Victor Navasky, publisher of The Nation, was interviewed in the Boston
Globe back on June 19.
It was a pretty short interview, but there were two bits I wanted to share.
On the Nation's circulation in the Bush era --- this could be
viewed as a positive for those of us who often find ourselves not agreeing with
the president. Navasky:
Since the start of Bush's presidency we've almost doubled our
circulation. Our last audit showed we had something like 184,000
subscribers, compared to something like 20,000 when I got there in 1978. It
has been going up steadily over the years, but it took a special leap in
this most recent period.
He quotes "Deadline Poet" Calvin Trillin describing the Nation on
the "Tonight Show." "The only magazine where the Xerox copy looks better than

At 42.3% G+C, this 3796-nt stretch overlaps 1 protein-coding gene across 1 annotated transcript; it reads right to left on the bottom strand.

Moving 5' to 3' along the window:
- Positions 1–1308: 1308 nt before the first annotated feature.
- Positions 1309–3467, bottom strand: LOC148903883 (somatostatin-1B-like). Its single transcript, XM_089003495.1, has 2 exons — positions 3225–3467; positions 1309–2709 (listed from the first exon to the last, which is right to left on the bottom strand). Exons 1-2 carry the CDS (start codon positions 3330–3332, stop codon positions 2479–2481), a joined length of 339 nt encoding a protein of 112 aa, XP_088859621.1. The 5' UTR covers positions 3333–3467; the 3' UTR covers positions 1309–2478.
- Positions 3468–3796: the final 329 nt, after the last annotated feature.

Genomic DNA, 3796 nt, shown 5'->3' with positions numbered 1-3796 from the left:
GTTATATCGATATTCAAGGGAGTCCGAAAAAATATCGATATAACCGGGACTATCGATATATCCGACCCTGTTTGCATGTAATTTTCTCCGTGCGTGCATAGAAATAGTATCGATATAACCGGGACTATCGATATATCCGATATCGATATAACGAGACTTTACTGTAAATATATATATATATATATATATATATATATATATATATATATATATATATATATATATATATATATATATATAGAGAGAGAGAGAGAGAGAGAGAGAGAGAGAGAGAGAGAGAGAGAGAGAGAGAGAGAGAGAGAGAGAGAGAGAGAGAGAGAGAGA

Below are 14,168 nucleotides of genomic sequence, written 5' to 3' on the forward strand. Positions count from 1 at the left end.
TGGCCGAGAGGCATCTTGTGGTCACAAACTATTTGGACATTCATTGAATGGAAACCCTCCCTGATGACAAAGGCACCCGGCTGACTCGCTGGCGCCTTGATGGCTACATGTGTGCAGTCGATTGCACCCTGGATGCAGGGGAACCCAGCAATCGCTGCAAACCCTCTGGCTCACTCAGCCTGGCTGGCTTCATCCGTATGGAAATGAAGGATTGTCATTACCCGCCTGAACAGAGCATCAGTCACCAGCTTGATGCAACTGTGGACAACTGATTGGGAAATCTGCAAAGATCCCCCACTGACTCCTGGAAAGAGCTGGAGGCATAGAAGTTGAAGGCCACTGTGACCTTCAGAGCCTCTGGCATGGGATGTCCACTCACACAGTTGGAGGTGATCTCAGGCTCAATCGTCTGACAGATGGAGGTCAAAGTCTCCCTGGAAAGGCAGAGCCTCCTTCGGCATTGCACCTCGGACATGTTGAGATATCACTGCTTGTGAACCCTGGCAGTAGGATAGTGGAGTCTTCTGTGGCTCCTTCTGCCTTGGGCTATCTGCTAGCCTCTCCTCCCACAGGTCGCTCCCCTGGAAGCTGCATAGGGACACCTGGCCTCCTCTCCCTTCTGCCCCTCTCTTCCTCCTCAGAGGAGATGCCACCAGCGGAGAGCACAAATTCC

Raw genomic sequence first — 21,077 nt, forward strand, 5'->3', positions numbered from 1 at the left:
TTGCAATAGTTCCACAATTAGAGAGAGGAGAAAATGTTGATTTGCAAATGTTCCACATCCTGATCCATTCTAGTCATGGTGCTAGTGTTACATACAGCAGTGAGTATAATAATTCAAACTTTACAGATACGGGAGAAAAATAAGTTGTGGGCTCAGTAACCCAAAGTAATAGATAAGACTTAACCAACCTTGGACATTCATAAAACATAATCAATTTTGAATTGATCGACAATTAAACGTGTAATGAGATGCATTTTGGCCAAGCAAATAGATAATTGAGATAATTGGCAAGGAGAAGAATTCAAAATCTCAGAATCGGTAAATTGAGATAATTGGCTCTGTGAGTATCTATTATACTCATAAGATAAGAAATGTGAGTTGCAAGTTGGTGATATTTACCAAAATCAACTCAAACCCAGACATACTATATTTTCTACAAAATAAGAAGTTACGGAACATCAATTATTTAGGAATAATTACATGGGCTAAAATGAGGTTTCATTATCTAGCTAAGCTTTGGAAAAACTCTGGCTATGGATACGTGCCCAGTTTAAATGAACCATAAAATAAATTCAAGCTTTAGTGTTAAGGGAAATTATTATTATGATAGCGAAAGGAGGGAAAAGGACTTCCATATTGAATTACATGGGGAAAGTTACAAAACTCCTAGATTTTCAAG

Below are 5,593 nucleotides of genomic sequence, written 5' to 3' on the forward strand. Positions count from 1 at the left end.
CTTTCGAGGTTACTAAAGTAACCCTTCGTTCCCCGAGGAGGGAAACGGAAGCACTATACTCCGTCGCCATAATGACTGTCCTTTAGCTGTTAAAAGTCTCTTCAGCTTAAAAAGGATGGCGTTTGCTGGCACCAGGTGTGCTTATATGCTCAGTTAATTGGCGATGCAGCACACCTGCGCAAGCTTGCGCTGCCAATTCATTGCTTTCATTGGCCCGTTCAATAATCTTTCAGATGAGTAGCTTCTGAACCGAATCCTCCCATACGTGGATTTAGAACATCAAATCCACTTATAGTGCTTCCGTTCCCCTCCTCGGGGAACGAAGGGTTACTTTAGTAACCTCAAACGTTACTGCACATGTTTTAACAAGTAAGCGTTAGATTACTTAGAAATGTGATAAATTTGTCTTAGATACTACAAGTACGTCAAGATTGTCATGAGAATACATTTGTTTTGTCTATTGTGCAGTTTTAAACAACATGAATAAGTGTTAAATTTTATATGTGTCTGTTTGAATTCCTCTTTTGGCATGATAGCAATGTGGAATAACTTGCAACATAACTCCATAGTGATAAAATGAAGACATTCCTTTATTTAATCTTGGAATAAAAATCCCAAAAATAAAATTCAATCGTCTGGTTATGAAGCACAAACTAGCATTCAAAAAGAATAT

the original." (People in the world of poetry small presses could, I'm sure,
point to other such magazines.)
I really admire Navasky by extension, because I admire and faithfully read the
Nation. Although I'm about a dozen issues behind right now. I
haven't throw them away yet, so don't count me out. I'm not sure I'm interested
enough in the publishing world to read his new book, "A Matter of Opinion", but
I might look into it. It's an interesting job he has, maintaining an
intellectual magazine, trying to grow its circulation while sticking to some
ideals. I do like to read about how others deal with this sticky tension
between capitalism and a "higher" purpose.